• Radical and activist research methodologies
  • Expertise, data, and knowledge
  • Teaching radical planning, publishing, media, and knowledge networks
  • Historical and comparative analyses of radical planning practice

There is no fee to participate or attend the conference.

Co-organizers:
Bri Gauger, University of Michigan
Sarah Gelbard, McGill University
Carla Maria Kayanan, University of Michigan
Julie Mah, University of Toronto
Danielle Rivera, University of Colorado Boulder
Stephen Sherman, University of Illinois
Raksha Vasudevan, University of Texas

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For Joyful Geography

Decry the State!

Path to the Possible

I was just at the 10th Annual Critical Geographies Mini-Conference, which was held in Portland and hosted by the Toulan School of Urban Studies and Planning and the Department of Geography at Portland State University. The organizers did a fantastic job, and there was lots of great conversation.

I did, however, have an overall worry about the state of critical geography, one that for me seems to be located in the term ‘critical’.  There was a lot of talk about what it means to be critical, and everyone seemed to agree that being critical is a good thing.  I wonder.  There was consensus that it is important to be critical of received wisdom, and particularly when that wisdom assumes oppressive or exploitative relations. And I agree. But, still, for fairly long stretches of the conference, it seemed that the only key we were able to sing in was the key of…

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Fall Quarter Reading Proposals

We just finished reading J.K. Gibson-Graham’s A Postcapitalist Politics.Those of us who were part of the group reading the book decided that we would like to read an essay or two from Arjun Appadurai’s The Future as Cultural Fact next and also finalize what we want to tackle next. The general consensus was leaning towards something more empirical and perhaps not by a WM. Some proposals for fall quarter reading are below, please put forth your own proposals and/or vote on the ones already proposed. We’d like to make a decision at our next meeting on October 09, 2015.

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Jesse’s proposal: J.K. Gibson- Graham’s “Take Back the Economy

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Sush’s proposal 1: Ayona Datta’s “The Illegal City”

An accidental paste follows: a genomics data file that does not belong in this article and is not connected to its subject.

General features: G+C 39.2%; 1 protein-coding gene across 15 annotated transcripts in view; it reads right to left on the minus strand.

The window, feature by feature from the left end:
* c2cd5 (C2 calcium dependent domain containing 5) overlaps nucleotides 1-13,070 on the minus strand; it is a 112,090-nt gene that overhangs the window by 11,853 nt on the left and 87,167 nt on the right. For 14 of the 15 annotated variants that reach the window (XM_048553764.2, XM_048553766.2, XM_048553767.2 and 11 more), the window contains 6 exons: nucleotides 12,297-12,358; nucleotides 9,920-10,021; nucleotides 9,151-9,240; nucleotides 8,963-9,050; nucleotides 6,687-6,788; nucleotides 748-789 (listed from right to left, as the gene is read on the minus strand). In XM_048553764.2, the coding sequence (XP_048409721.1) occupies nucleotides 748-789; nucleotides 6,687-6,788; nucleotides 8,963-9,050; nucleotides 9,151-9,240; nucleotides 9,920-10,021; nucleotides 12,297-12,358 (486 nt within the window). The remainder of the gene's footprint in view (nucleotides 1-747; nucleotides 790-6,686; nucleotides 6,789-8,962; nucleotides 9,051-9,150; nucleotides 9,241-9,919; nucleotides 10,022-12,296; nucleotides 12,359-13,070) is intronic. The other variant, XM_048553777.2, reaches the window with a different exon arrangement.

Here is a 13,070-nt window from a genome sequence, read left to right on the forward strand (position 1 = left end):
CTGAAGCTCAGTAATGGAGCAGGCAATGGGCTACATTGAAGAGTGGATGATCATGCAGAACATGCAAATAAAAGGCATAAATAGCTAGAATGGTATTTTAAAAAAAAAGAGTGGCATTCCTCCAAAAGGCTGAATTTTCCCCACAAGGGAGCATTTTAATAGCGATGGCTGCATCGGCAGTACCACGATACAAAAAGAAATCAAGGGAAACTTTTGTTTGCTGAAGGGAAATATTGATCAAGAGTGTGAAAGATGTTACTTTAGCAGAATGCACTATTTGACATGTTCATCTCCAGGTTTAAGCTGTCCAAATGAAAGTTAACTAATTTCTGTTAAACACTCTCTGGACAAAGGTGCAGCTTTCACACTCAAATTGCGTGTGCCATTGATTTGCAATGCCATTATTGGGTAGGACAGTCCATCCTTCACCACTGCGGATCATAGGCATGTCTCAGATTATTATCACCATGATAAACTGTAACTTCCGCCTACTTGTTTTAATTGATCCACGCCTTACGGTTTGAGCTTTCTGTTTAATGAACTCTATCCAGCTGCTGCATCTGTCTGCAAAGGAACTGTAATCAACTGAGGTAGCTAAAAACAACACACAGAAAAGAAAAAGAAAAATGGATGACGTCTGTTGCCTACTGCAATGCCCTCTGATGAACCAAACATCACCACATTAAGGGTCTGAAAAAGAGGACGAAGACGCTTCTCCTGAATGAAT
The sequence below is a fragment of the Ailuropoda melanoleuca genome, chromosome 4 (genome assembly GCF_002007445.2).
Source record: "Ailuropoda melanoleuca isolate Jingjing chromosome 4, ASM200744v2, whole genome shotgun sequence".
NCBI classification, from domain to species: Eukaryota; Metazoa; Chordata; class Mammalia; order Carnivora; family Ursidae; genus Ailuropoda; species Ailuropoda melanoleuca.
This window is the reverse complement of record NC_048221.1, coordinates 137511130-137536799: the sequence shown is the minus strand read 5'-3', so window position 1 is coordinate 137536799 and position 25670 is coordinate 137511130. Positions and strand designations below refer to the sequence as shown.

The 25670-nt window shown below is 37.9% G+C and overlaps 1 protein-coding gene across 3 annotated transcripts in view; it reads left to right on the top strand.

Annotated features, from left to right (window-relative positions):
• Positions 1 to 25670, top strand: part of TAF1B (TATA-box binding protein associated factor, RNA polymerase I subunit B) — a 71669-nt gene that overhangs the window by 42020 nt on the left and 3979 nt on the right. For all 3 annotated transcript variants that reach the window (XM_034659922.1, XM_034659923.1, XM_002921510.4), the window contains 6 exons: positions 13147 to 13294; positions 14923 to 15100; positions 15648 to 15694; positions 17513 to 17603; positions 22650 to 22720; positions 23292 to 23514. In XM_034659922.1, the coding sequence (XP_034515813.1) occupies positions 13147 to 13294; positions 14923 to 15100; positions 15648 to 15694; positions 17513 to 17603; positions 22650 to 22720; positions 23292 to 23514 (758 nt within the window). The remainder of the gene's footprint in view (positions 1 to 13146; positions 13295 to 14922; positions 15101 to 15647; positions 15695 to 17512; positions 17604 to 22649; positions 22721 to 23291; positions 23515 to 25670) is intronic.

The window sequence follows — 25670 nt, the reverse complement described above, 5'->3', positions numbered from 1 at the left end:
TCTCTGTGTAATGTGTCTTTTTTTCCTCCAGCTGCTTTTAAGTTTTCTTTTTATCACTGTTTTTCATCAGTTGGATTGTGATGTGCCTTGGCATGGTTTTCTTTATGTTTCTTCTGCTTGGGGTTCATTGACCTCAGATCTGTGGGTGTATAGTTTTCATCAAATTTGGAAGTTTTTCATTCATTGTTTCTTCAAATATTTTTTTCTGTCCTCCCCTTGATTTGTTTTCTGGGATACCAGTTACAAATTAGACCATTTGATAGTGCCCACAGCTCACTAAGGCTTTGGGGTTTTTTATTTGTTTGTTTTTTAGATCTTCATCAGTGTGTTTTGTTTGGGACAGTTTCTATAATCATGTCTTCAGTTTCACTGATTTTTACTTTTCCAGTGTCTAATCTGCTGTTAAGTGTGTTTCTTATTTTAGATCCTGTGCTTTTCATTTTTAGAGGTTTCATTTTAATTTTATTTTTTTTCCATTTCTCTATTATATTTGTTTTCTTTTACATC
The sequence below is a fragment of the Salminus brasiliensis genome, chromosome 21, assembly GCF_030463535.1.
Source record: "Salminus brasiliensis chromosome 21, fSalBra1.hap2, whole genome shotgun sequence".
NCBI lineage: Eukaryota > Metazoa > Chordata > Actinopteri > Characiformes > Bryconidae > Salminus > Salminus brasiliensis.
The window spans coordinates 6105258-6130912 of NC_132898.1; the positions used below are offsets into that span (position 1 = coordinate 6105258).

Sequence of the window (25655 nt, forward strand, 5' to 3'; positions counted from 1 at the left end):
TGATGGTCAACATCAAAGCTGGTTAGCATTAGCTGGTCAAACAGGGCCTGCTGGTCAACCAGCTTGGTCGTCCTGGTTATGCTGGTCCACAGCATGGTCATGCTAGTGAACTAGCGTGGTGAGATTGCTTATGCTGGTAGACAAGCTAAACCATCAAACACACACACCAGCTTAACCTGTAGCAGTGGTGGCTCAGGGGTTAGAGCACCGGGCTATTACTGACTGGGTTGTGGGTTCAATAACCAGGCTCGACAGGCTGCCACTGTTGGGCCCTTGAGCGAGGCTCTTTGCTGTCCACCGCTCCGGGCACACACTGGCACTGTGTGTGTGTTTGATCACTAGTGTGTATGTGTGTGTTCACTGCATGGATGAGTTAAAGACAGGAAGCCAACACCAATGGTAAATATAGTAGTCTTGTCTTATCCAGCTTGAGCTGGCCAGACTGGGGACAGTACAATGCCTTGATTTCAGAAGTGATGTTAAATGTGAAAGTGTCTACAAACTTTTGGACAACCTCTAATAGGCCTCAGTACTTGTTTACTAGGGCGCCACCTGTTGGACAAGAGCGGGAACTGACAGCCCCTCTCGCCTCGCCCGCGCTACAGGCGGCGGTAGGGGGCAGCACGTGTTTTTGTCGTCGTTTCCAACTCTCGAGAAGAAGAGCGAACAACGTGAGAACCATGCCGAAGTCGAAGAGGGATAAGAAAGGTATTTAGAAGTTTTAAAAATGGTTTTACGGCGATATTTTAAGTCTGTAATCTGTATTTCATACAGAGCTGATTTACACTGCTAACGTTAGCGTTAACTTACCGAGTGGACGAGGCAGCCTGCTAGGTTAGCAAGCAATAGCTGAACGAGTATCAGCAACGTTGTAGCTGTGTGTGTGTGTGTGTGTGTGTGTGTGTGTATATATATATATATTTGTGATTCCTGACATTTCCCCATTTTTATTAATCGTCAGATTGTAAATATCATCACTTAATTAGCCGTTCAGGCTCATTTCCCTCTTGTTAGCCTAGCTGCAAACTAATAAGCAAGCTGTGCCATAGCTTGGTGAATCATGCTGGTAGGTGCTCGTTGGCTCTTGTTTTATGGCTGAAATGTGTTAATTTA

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Sush’s Proposal 2: Bryan McCan’s “Hard Times in a Marvelous City”

Summer Reading!

We finished reading Henri Lefebvre’s Critique of Everyday Life Volume II today and the time has come to pick what we want to read over the summer. We’d ideally like to read something over end of June and July and then something else over August and possibly September. There was some discussion on reading something more empirical and maybe by a non-WM scholar, based on which some proposals are:

More Theoretical (but, by non-WM scholars)

  1. A Postcapitalist Politics by J.K. Gibson-Graham
  2. Theory from the South: Or, How Euro-America is Evolving Toward Africa by Jean Comaroff and John Comaroff (A review of the same in Cultural Anthropology)
  3. Ordinary Cities: Between Modernity and Development by Jennifer Robinson (A review of the same)

Empirical (but some WM Scholars)

  1. The Illegal City by Ayona Datta
  2. Friction: An Ethnography of Global Connection by Anna L. Tsing
  3. Hard Times in the Marvelous City by Bryan McCann

Feel free to add your nominations for reading for this summer to this list. Also, please vote on what you would like to read in the comments section.

***Mark’s Addition:

We might also consider reading Clastres, as he has some parts in the first book that shifted how I see things.  He is also a major influence on D&G, as well as Graeber, so he would bring together some past threads.  He is, however, a scholar of the WM persuasion.

  1. Society Against the State, by Pierre Clastres
  2. Archeology of Violence, by Le Meme

Giorgio Agamben – The Homo Sacer series structure in visual form

Progressive Geographies

Thanks to Nicholas Dahmann for updating this image. According to some reports, II, 4 will not be published and the designation of Opus Dei as II, 5 may have been an error. The Use of Bodies is the last planned volume.

HomoSacer800

It is available to download in various size jpgs – 618×800; 989×1280; 1236×1600; 2318×3000 – and pdf.

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In the spirit of our meeting tomorrow!

Anarchist Without Content

anti-oedipus

In the downloads section, I’ve uploaded my charts for the three syntheses of the unconscious and the five paralogisms from Gilles Deleuze and Felix Guattari’s Anti-Oedipus. There are some gaps in it, so if anyone wants to suggest additions, I’d be more than happy to consider including them. Enjoy!

Also, there’s a cool concept map of desiring-production that I found here, but it’s not my own.